In order to minimize shock damage to said tending tool 7 while it is in use--and while said towable road tender 1 is being towed--a shock mount 24 may be affixed to said tending tool 7 and to an intermediate support frame crossbar 25. Optional adjustable rub rails 26 may be affixed to main support frame structures 27 and used to enhance the load bearing on said tending tool 7 while it is in use. As with said articulated attachment frame 8 said support frame 5 may be fabricated of any suitable materials. In the preferred embodiment of said towable road tender 1, said main support frame structures 27 of said support frame 8 are made of coated mild-weld steel channels. The remaining components are made of coated mild-weld steel angles, pipes and tubes.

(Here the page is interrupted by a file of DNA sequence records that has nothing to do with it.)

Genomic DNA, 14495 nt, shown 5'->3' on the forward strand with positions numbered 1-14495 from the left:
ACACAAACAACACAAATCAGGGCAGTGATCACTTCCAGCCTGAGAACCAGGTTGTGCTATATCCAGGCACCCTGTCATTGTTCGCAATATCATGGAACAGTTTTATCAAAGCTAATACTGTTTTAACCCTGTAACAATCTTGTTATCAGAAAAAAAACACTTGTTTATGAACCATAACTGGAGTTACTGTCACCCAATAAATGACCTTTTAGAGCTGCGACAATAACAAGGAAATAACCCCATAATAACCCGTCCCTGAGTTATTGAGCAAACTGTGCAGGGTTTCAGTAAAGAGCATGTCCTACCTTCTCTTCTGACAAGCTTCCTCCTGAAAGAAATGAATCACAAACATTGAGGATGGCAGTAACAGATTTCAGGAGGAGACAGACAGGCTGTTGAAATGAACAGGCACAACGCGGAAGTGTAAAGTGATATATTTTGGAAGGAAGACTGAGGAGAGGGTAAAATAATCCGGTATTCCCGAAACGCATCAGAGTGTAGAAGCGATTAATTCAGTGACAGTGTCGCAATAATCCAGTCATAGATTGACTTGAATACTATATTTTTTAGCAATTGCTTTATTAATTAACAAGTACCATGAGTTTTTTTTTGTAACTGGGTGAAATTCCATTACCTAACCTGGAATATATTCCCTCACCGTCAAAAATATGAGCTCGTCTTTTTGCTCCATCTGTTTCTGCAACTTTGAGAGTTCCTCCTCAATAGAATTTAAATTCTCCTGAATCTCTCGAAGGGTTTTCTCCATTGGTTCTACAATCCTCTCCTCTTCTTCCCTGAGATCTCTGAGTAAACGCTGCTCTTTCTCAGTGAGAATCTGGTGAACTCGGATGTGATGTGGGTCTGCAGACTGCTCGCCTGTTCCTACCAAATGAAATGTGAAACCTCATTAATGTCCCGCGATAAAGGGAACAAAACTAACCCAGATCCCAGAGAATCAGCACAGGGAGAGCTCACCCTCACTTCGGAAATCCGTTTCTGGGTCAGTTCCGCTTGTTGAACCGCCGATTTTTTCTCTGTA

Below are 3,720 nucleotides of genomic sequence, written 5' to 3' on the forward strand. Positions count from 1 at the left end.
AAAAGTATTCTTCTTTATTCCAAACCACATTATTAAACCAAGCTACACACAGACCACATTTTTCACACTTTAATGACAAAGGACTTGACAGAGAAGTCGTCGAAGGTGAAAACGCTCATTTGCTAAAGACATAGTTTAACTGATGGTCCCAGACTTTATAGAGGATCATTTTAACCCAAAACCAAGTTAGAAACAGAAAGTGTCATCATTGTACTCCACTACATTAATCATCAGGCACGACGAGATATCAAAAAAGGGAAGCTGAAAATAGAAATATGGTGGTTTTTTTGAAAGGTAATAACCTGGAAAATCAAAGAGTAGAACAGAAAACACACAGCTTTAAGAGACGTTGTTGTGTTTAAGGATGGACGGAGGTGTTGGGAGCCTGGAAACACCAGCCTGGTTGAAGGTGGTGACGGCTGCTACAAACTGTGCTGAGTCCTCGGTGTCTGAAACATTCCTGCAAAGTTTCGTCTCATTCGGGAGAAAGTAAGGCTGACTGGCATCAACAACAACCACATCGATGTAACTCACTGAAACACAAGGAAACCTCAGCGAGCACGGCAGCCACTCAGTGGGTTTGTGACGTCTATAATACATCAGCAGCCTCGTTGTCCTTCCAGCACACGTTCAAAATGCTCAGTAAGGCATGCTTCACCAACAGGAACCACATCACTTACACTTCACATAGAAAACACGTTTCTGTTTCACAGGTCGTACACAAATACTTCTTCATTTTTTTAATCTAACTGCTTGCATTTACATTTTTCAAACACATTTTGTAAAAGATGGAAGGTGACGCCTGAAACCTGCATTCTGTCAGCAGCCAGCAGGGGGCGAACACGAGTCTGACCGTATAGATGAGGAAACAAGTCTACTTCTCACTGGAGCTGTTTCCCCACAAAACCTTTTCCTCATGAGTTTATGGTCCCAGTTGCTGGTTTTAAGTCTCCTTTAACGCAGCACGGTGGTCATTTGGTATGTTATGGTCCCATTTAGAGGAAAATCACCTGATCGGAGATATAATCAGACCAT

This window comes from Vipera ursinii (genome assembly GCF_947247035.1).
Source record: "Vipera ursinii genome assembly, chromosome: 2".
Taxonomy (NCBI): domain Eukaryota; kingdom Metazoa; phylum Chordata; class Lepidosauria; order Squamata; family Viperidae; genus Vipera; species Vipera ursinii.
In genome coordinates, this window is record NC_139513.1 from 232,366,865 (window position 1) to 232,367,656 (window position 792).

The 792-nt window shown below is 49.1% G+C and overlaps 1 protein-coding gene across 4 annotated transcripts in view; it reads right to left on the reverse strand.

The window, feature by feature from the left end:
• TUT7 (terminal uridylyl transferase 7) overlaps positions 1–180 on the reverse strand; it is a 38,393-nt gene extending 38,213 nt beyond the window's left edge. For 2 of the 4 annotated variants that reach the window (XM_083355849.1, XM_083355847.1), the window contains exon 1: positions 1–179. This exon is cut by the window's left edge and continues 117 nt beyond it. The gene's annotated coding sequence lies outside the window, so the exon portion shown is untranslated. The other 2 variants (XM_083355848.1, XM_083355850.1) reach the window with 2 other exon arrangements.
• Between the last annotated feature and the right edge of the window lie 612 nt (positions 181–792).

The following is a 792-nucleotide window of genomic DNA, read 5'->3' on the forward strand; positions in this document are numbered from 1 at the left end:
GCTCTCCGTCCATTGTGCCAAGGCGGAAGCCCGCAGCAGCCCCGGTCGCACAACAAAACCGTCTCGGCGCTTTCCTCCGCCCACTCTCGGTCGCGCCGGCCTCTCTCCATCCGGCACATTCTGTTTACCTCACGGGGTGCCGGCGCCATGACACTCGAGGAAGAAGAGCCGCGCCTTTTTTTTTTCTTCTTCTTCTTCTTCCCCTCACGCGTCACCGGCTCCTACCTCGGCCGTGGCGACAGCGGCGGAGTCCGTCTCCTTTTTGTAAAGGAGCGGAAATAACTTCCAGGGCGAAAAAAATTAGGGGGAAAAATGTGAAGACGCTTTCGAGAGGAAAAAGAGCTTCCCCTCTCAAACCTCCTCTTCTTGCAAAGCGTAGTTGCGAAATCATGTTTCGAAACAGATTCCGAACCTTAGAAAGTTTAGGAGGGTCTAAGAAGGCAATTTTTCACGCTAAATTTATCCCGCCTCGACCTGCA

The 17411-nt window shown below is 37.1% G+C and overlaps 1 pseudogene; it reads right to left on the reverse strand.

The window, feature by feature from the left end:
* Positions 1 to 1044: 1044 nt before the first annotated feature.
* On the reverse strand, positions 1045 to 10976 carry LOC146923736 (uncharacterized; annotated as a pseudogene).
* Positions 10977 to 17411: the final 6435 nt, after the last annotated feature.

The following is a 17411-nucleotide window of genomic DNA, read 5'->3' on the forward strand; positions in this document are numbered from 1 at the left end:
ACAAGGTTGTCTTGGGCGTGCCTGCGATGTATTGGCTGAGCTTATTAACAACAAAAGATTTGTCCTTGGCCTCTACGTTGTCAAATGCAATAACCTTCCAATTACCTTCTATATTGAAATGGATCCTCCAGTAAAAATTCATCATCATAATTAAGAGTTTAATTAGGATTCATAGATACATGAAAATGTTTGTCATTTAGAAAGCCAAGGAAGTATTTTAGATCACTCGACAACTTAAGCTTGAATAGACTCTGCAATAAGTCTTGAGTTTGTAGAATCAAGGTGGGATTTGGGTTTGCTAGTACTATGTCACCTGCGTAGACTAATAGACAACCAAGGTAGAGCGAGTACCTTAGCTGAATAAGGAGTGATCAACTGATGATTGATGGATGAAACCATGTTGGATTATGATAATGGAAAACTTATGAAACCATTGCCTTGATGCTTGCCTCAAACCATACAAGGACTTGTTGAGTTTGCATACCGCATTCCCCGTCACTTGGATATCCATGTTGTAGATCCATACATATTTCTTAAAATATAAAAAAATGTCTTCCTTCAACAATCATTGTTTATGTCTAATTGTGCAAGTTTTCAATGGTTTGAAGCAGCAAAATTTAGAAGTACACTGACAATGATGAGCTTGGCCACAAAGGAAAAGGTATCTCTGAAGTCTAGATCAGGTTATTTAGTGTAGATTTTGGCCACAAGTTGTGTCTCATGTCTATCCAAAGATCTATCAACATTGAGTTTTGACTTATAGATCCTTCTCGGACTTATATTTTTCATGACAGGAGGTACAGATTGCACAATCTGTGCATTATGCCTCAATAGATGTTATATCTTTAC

The final main component of said towable road tender 1 is said wheel frame 4. As illustrated in FIGS. 2 and 3, said wheel frame 4 is pivoted over the greatest distance as part of the operation of said towable road tender 1. In the preferred embodiment of the present invention, said wheel frame 4 is a simple truss frame made of a set of coated mild-weld steel tubes. It is to be understood however, that any number of configurations and types of materials can be used to form said wheel frame 4. An upper wheel frame crossbar 28 of said wheel frame 4 is linked to an upper support frame member 29 by means of a hydraulic wheel frame cylinder and ram 30 and to said rearward attachment frame crossbar 16 by means of said height adjustment cables 20. The hydraulic wheel frame cylinder and ram 30 and said height adjustment cables 20 comprise a pivot control mechanism. It is to be understood that, as with said hydraulic tending tool cylinders 22, said hydraulic wheel frame cylinder and ram 30, as illustrated in the preferred embodiment, is a convenient means of powering said wheel frame 4 up and down. Nevertheless, suitable alternatives may be employed with equal reliability.